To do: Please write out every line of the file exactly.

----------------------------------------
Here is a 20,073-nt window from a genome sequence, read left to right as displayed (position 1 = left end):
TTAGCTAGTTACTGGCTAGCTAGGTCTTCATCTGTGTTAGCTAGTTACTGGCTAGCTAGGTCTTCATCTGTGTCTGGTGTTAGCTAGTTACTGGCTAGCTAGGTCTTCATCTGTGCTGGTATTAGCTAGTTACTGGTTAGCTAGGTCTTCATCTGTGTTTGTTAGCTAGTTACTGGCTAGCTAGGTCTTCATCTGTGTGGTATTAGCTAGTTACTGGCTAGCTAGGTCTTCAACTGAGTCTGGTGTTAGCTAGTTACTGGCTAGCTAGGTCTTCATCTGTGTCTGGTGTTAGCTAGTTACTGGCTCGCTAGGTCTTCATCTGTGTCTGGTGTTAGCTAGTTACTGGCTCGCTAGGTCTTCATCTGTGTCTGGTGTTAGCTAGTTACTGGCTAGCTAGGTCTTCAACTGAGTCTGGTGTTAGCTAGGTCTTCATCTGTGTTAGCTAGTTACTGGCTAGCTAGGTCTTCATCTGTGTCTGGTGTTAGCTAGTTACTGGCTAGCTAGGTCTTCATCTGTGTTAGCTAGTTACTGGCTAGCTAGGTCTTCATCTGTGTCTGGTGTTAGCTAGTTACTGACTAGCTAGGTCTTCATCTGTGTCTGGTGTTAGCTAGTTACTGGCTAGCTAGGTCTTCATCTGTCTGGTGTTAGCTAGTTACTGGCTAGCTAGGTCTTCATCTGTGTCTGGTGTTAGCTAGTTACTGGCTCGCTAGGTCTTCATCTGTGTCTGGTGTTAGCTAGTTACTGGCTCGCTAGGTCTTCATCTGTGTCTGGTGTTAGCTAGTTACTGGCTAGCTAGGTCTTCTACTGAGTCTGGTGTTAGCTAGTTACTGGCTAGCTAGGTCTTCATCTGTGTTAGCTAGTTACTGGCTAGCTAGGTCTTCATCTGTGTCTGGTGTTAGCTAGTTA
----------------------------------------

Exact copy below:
Here is a 20,073-nt window from a genome sequence, read left to right as displayed (position 1 = left end):
TTAGCTAGTTACTGGCTAGCTAGGTCTTCATCTGTGTTAGCTAGTTACTGGCTAGCTAGGTCTTCATCTGTGTCTGGTGTTAGCTAGTTACTGGCTAGCTAGGTCTTCATCTGTGCTGGTATTAGCTAGTTACTGGTTAGCTAGGTCTTCATCTGTGTTTGTTAGCTAGTTACTGGCTAGCTAGGTCTTCATCTGTGTGGTATTAGCTAGTTACTGGCTAGCTAGGTCTTCAACTGAGTCTGGTGTTAGCTAGTTACTGGCTAGCTAGGTCTTCATCTGTGTCTGGTGTTAGCTAGTTACTGGCTCGCTAGGTCTTCATCTGTGTCTGGTGTTAGCTAGTTACTGGCTCGCTAGGTCTTCATCTGTGTCTGGTGTTAGCTAGTTACTGGCTAGCTAGGTCTTCAACTGAGTCTGGTGTTAGCTAGGTCTTCATCTGTGTTAGCTAGTTACTGGCTAGCTAGGTCTTCATCTGTGTCTGGTGTTAGCTAGTTACTGGCTAGCTAGGTCTTCATCTGTGTTAGCTAGTTACTGGCTAGCTAGGTCTTCATCTGTGTCTGGTGTTAGCTAGTTACTGACTAGCTAGGTCTTCATCTGTGTCTGGTGTTAGCTAGTTACTGGCTAGCTAGGTCTTCATCTGTCTGGTGTTAGCTAGTTACTGGCTAGCTAGGTCTTCATCTGTGTCTGGTGTTAGCTAGTTACTGGCTCGCTAGGTCTTCATCTGTGTCTGGTGTTAGCTAGTTACTGGCTCGCTAGGTCTTCATCTGTGTCTGGTGTTAGCTAGTTACTGGCTAGCTAGGTCTTCTACTGAGTCTGGTGTTAGCTAGTTACTGGCTAGCTAGGTCTTCATCTGTGTTAGCTAGTTACTGGCTAGCTAGGTCTTCATCTGTGTCTGGTGTTAGCTAGTTA